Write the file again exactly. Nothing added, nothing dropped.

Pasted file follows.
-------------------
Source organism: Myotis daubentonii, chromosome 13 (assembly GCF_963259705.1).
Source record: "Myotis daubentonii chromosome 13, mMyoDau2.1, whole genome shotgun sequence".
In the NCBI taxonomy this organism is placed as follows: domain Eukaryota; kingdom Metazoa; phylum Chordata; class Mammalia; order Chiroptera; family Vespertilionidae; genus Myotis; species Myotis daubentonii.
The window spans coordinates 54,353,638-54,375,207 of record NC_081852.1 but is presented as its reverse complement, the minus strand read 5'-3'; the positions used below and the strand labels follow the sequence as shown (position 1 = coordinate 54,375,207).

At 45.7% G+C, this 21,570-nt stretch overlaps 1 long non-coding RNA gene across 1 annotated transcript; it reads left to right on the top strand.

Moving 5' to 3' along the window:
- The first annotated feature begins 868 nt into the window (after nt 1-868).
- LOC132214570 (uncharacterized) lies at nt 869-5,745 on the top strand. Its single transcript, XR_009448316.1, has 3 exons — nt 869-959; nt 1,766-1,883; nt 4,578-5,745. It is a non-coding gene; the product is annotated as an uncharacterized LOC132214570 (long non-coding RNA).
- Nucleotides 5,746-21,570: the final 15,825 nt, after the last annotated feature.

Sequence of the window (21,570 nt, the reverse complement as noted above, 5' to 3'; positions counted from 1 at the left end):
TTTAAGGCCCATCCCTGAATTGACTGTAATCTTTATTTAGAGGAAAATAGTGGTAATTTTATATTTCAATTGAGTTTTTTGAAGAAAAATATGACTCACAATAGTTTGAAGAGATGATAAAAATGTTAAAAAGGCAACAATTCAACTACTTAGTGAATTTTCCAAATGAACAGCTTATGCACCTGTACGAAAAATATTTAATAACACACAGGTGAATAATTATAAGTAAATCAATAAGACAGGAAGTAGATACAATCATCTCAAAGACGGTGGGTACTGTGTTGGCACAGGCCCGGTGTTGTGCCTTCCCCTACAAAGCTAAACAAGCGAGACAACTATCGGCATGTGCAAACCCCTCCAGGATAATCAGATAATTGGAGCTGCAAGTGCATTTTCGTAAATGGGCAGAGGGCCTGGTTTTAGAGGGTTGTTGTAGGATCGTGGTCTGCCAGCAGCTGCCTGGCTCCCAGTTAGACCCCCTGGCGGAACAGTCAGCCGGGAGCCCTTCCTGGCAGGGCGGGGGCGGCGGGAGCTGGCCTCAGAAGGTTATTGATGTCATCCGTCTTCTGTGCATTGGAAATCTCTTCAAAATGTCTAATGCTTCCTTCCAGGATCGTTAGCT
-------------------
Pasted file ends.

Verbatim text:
Source organism: Myotis daubentonii, chromosome 13 (assembly GCF_963259705.1).
Source record: "Myotis daubentonii chromosome 13, mMyoDau2.1, whole genome shotgun sequence".
In the NCBI taxonomy this organism is placed as follows: domain Eukaryota; kingdom Metazoa; phylum Chordata; class Mammalia; order Chiroptera; family Vespertilionidae; genus Myotis; species Myotis daubentonii.
The window spans coordinates 54,353,638-54,375,207 of record NC_081852.1 but is presented as its reverse complement, the minus strand read 5'-3'; the positions used below and the strand labels follow the sequence as shown (position 1 = coordinate 54,375,207).

At 45.7% G+C, this 21,570-nt stretch overlaps 1 long non-coding RNA gene across 1 annotated transcript; it reads left to right on the top strand.

Moving 5' to 3' along the window:
- The first annotated feature begins 868 nt into the window (after nt 1-868).
- LOC132214570 (uncharacterized) lies at nt 869-5,745 on the top strand. Its single transcript, XR_009448316.1, has 3 exons — nt 869-959; nt 1,766-1,883; nt 4,578-5,745. It is a non-coding gene; the product is annotated as an uncharacterized LOC132214570 (long non-coding RNA).
- Nucleotides 5,746-21,570: the final 15,825 nt, after the last annotated feature.

Sequence of the window (21,570 nt, the reverse complement as noted above, 5' to 3'; positions counted from 1 at the left end):
TTTAAGGCCCATCCCTGAATTGACTGTAATCTTTATTTAGAGGAAAATAGTGGTAATTTTATATTTCAATTGAGTTTTTTGAAGAAAAATATGACTCACAATAGTTTGAAGAGATGATAAAAATGTTAAAAAGGCAACAATTCAACTACTTAGTGAATTTTCCAAATGAACAGCTTATGCACCTGTACGAAAAATATTTAATAACACACAGGTGAATAATTATAAGTAAATCAATAAGACAGGAAGTAGATACAATCATCTCAAAGACGGTGGGTACTGTGTTGGCACAGGCCCGGTGTTGTGCCTTCCCCTACAAAGCTAAACAAGCGAGACAACTATCGGCATGTGCAAACCCCTCCAGGATAATCAGATAATTGGAGCTGCAAGTGCATTTTCGTAAATGGGCAGAGGGCCTGGTTTTAGAGGGTTGTTGTAGGATCGTGGTCTGCCAGCAGCTGCCTGGCTCCCAGTTAGACCCCCTGGCGGAACAGTCAGCCGGGAGCCCTTCCTGGCAGGGCGGGGGCGGCGGGAGCTGGCCTCAGAAGGTTATTGATGTCATCCGTCTTCTGTGCATTGGAAATCTCTTCAAAATGTCTAATGCTTCCTTCCAGGATCGTTAGCT